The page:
Alleged Islamic State 'Beatles' arrive in U.S. to face charges of hostage deaths
From Mark Hosenball
WASHINGTON (Reuters) - Two suspected Islamic State militants known as the "Beatles" arrived in the United States on Wednesday to face trial for their alleged involvement in the beheading of American hostages in Syria.
The alleged militants Alexanda Kotey and El Shafee Elsheikh were under the US military guard in Iraq last year and are now in federal custody. They appeared via video link at a federal court hearing in Alexandria, Virginia, late Wednesday afternoon.
Eastern Virginia Attorney General Zachary Terwilliger said after appearing in court, "Alexanda Kotey and El Shafee ElSheikh first appeared in the United States District Court for the Eastern District of Virginia. They have been informed of the charges against them." "
Terwilliger added that families of American victims of the accused militants should know that "there is now a certainty that ISIS will not have the final say. When it comes to your children, you will."
Additional hearings on the case, including a hearing and trial, are scheduled for Friday.
Kotey and Elsheikh grew up in the UK and are UK citizens, but the UK government has withdrawn their citizenship. Because of their British accents, they are suspected of membership in a four-person Islamic state cell known as the "Beatles".
This group is said to have arrested or killed Western hostages, including US journalists James Foley and Steven Sotloff and helpers Kayla Mueller and Peter Kassig. The cell has become notorious for allegedly participating in Islamic State graphic videos posted online showing the beheadings of foreign hostages.
"These allegations are the result of many years of hard work seeking justice for our citizens murdered by ISIS. While we cannot bring them back, we can and will seek justice for them, their families and for all Americans," Attorney General William Barr said in a statement.
In order to secure British assistance in obtaining evidence for the couple, Barr agreed that under no circumstances would the U.S. prosecutors petition them for the death penalty or carry out executions if they were imposed.
"Your ringleader, Mohamed Emwazi (known as Jihadi John), faced a different kind of American resolve - the mighty reach of our military, which successfully targeted him in an airstrike a few years ago," said Assistant Attorney General for National Security John Demers a press conference.
The 24-page indictment contains a long list of tortures accused of inflicting prisoners on their prisoners, including electric shock with a taser to force hostages to fight each other, 20-minute beating with sticks and waterboarding.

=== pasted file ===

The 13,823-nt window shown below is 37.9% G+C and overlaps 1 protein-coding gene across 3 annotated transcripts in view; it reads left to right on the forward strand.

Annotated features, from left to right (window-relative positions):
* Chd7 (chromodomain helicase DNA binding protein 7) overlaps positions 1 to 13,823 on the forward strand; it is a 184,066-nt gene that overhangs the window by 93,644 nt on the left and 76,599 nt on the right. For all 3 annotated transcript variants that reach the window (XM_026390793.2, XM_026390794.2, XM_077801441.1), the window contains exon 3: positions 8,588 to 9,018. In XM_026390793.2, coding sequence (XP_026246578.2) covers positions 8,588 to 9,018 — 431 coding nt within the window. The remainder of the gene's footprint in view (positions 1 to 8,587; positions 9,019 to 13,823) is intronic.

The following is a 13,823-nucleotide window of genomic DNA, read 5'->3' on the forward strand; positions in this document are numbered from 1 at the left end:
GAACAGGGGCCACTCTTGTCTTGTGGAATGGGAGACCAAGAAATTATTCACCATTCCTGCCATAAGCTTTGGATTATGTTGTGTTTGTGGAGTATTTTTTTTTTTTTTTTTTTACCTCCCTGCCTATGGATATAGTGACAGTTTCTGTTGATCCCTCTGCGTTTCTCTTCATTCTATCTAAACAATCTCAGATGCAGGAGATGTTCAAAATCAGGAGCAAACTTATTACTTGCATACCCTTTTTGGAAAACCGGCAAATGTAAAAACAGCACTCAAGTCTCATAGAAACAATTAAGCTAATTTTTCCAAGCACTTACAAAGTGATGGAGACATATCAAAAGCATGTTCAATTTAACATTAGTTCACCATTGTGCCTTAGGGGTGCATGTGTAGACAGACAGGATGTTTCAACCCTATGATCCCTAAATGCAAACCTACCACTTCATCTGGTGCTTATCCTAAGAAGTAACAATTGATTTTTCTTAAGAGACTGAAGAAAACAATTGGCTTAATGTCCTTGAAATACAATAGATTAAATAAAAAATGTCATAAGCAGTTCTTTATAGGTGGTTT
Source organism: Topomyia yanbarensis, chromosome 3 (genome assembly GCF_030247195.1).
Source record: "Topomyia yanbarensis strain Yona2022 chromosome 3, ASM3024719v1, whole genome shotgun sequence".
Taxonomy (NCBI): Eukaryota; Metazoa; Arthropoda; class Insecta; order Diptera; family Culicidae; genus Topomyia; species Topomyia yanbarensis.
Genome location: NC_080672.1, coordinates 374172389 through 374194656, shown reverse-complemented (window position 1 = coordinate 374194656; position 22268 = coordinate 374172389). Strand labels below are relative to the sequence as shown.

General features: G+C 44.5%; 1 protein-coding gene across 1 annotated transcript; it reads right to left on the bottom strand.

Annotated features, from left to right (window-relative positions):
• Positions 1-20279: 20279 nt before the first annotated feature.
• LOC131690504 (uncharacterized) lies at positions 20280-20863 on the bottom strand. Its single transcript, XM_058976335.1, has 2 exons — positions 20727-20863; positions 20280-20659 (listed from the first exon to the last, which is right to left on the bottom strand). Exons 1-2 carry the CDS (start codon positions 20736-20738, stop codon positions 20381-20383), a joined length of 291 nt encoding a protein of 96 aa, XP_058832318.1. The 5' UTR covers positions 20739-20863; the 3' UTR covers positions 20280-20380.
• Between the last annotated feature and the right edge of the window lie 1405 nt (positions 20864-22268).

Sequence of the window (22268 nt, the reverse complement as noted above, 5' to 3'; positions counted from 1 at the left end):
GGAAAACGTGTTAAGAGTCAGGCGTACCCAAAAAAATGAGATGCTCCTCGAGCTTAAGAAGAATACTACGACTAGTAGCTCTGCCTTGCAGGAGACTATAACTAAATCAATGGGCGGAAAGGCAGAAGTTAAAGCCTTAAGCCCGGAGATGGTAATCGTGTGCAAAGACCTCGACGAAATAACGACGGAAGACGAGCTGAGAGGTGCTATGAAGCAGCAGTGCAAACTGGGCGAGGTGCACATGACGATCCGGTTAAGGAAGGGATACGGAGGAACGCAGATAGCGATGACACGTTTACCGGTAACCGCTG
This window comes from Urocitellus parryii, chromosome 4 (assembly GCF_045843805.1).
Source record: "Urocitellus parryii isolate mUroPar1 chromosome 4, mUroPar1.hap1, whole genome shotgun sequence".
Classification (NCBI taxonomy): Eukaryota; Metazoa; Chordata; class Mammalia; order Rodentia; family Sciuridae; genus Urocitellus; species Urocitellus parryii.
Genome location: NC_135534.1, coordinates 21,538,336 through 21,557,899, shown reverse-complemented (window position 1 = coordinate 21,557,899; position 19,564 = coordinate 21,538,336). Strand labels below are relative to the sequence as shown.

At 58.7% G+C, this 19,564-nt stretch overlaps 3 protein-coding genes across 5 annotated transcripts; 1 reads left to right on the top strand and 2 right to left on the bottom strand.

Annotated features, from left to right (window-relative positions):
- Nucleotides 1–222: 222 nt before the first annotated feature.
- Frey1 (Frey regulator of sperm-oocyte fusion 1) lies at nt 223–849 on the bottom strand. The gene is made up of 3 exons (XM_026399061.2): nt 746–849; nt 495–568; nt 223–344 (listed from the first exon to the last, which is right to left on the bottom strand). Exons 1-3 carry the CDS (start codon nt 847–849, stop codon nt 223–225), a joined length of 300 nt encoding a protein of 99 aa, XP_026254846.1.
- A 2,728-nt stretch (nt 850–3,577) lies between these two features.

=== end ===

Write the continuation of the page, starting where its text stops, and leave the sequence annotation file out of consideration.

Among the specific murders was the indictment involving Kotey and Elsheikh, that of Müller, who was seized and imprisoned by Islamic State militants in August 2013. The indictment states that from around October 2014 Müller was sexually abused by the late Islamic head of state Abu, Bakr al Baghdadi, held in Syria.
Mueller's family received an email from Islamic State fighters in February 2014 confirming their death in Syria, the indictment said.
FBI Director Christopher Wray said the Islamic State was still trying to radicalize people in the United States and elsewhere.
"Their goal is to motivate people to launch attacks on Western targets wherever they are by whatever means they can," Wray said.
Wray and Demers said the support of the UK government was critical to moving the investigation and prosecution forward.
The families of Foley, Kassig, Mueller and Sotloff welcomed the news.
"James, Peter, Kayla and Steven were kidnapped, tortured, beaten, starved and murdered by members of the Islamic State in Syria," they said in a joint statement.
"Now our families can take responsibility for these crimes against our children in a US court."
The indictment lists four cases of hostage-taking for the deaths of Kotey and Elsheikh, as well as four other cases of conspiracy for murder and support for terrorists. If convicted, Kotey and Elsheikh could face life in prison.
Terwilliger said the two defendants had asked for lawyers to be appointed to defend them and lawyers had been appointed. He said the defendants would be tested for COVID-19 on Wednesday.
(Reporting by Mark Hosenball, Jonathan Landay and Idrees Ali; Editing by Mary Milliken, Rosalba O'Brien and David Gregorio)
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